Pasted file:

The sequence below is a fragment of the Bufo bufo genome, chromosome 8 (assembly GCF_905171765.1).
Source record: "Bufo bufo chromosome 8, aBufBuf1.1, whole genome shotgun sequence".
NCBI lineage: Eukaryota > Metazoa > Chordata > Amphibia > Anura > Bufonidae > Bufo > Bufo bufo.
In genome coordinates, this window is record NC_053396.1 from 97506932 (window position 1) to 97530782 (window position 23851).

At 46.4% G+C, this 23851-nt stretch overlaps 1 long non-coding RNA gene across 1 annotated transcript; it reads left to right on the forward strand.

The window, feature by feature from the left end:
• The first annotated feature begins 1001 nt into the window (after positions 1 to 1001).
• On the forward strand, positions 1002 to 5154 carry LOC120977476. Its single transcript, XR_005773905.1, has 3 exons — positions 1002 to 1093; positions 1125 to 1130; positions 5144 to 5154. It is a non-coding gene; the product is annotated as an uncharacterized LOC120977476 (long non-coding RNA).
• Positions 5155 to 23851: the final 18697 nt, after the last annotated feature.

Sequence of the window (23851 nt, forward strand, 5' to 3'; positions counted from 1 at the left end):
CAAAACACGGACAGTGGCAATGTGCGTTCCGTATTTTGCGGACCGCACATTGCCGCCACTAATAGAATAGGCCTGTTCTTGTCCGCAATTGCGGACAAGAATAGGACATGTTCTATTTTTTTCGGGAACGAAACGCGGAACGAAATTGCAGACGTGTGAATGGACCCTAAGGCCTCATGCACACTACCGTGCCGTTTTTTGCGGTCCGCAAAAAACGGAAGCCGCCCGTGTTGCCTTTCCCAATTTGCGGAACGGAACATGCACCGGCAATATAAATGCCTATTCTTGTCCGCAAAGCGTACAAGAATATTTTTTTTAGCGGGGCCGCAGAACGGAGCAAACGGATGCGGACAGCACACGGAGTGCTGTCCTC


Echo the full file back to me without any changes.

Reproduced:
The sequence below is a fragment of the Bufo bufo genome, chromosome 8 (assembly GCF_905171765.1).
Source record: "Bufo bufo chromosome 8, aBufBuf1.1, whole genome shotgun sequence".
NCBI lineage: Eukaryota > Metazoa > Chordata > Amphibia > Anura > Bufonidae > Bufo > Bufo bufo.
In genome coordinates, this window is record NC_053396.1 from 97506932 (window position 1) to 97530782 (window position 23851).

At 46.4% G+C, this 23851-nt stretch overlaps 1 long non-coding RNA gene across 1 annotated transcript; it reads left to right on the forward strand.

The window, feature by feature from the left end:
• The first annotated feature begins 1001 nt into the window (after positions 1 to 1001).
• On the forward strand, positions 1002 to 5154 carry LOC120977476. Its single transcript, XR_005773905.1, has 3 exons — positions 1002 to 1093; positions 1125 to 1130; positions 5144 to 5154. It is a non-coding gene; the product is annotated as an uncharacterized LOC120977476 (long non-coding RNA).
• Positions 5155 to 23851: the final 18697 nt, after the last annotated feature.

Sequence of the window (23851 nt, forward strand, 5' to 3'; positions counted from 1 at the left end):
CAAAACACGGACAGTGGCAATGTGCGTTCCGTATTTTGCGGACCGCACATTGCCGCCACTAATAGAATAGGCCTGTTCTTGTCCGCAATTGCGGACAAGAATAGGACATGTTCTATTTTTTTCGGGAACGAAACGCGGAACGAAATTGCAGACGTGTGAATGGACCCTAAGGCCTCATGCACACTACCGTGCCGTTTTTTGCGGTCCGCAAAAAACGGAAGCCGCCCGTGTTGCCTTTCCCAATTTGCGGAACGGAACATGCACCGGCAATATAAATGCCTATTCTTGTCCGCAAAGCGTACAAGAATATTTTTTTTAGCGGGGCCGCAGAACGGAGCAAACGGATGCGGACAGCACACGGAGTGCTGTCCTC